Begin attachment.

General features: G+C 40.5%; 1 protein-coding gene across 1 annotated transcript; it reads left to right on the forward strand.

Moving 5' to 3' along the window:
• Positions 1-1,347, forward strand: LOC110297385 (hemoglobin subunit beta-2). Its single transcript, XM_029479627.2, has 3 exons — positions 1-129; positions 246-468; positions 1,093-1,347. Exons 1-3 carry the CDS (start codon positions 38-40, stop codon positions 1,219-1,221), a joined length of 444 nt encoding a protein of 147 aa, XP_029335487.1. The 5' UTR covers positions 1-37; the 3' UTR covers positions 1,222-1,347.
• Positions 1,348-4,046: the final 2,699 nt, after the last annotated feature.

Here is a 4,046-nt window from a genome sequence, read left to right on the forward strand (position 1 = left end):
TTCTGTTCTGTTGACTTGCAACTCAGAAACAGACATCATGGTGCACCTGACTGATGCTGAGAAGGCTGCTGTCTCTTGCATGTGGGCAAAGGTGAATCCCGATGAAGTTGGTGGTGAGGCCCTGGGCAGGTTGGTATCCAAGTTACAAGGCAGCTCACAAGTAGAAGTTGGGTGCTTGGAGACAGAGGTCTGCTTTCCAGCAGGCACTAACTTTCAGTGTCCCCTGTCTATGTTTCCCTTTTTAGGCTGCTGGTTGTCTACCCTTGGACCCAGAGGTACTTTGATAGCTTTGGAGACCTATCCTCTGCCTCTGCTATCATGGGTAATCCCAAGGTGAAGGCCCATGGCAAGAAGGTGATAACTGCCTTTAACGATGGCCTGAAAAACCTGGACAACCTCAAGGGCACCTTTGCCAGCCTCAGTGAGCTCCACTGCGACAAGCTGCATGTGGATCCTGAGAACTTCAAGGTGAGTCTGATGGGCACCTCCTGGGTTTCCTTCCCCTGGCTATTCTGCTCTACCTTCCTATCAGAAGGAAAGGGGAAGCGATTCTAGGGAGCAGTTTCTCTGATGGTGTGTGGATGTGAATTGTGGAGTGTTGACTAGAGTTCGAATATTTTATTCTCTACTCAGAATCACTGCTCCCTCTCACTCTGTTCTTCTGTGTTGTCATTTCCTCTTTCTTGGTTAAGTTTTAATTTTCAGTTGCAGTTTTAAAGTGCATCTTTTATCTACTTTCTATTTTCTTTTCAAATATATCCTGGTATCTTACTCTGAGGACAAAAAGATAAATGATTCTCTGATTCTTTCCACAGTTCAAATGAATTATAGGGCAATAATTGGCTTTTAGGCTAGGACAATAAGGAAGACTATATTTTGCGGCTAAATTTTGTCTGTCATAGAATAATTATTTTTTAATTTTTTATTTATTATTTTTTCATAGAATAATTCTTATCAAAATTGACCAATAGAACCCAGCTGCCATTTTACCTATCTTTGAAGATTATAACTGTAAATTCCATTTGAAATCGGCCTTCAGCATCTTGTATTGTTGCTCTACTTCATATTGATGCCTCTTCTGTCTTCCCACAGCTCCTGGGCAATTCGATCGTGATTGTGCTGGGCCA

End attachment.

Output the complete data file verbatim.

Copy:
General features: G+C 40.5%; 1 protein-coding gene across 1 annotated transcript; it reads left to right on the forward strand.

Moving 5' to 3' along the window:
• Positions 1-1,347, forward strand: LOC110297385 (hemoglobin subunit beta-2). Its single transcript, XM_029479627.2, has 3 exons — positions 1-129; positions 246-468; positions 1,093-1,347. Exons 1-3 carry the CDS (start codon positions 38-40, stop codon positions 1,219-1,221), a joined length of 444 nt encoding a protein of 147 aa, XP_029335487.1. The 5' UTR covers positions 1-37; the 3' UTR covers positions 1,222-1,347.
• Positions 1,348-4,046: the final 2,699 nt, after the last annotated feature.

Here is a 4,046-nt window from a genome sequence, read left to right on the forward strand (position 1 = left end):
TTCTGTTCTGTTGACTTGCAACTCAGAAACAGACATCATGGTGCACCTGACTGATGCTGAGAAGGCTGCTGTCTCTTGCATGTGGGCAAAGGTGAATCCCGATGAAGTTGGTGGTGAGGCCCTGGGCAGGTTGGTATCCAAGTTACAAGGCAGCTCACAAGTAGAAGTTGGGTGCTTGGAGACAGAGGTCTGCTTTCCAGCAGGCACTAACTTTCAGTGTCCCCTGTCTATGTTTCCCTTTTTAGGCTGCTGGTTGTCTACCCTTGGACCCAGAGGTACTTTGATAGCTTTGGAGACCTATCCTCTGCCTCTGCTATCATGGGTAATCCCAAGGTGAAGGCCCATGGCAAGAAGGTGATAACTGCCTTTAACGATGGCCTGAAAAACCTGGACAACCTCAAGGGCACCTTTGCCAGCCTCAGTGAGCTCCACTGCGACAAGCTGCATGTGGATCCTGAGAACTTCAAGGTGAGTCTGATGGGCACCTCCTGGGTTTCCTTCCCCTGGCTATTCTGCTCTACCTTCCTATCAGAAGGAAAGGGGAAGCGATTCTAGGGAGCAGTTTCTCTGATGGTGTGTGGATGTGAATTGTGGAGTGTTGACTAGAGTTCGAATATTTTATTCTCTACTCAGAATCACTGCTCCCTCTCACTCTGTTCTTCTGTGTTGTCATTTCCTCTTTCTTGGTTAAGTTTTAATTTTCAGTTGCAGTTTTAAAGTGCATCTTTTATCTACTTTCTATTTTCTTTTCAAATATATCCTGGTATCTTACTCTGAGGACAAAAAGATAAATGATTCTCTGATTCTTTCCACAGTTCAAATGAATTATAGGGCAATAATTGGCTTTTAGGCTAGGACAATAAGGAAGACTATATTTTGCGGCTAAATTTTGTCTGTCATAGAATAATTATTTTTTAATTTTTTATTTATTATTTTTTCATAGAATAATTCTTATCAAAATTGACCAATAGAACCCAGCTGCCATTTTACCTATCTTTGAAGATTATAACTGTAAATTCCATTTGAAATCGGCCTTCAGCATCTTGTATTGTTGCTCTACTTCATATTGATGCCTCTTCTGTCTTCCCACAGCTCCTGGGCAATTCGATCGTGATTGTGCTGGGCCA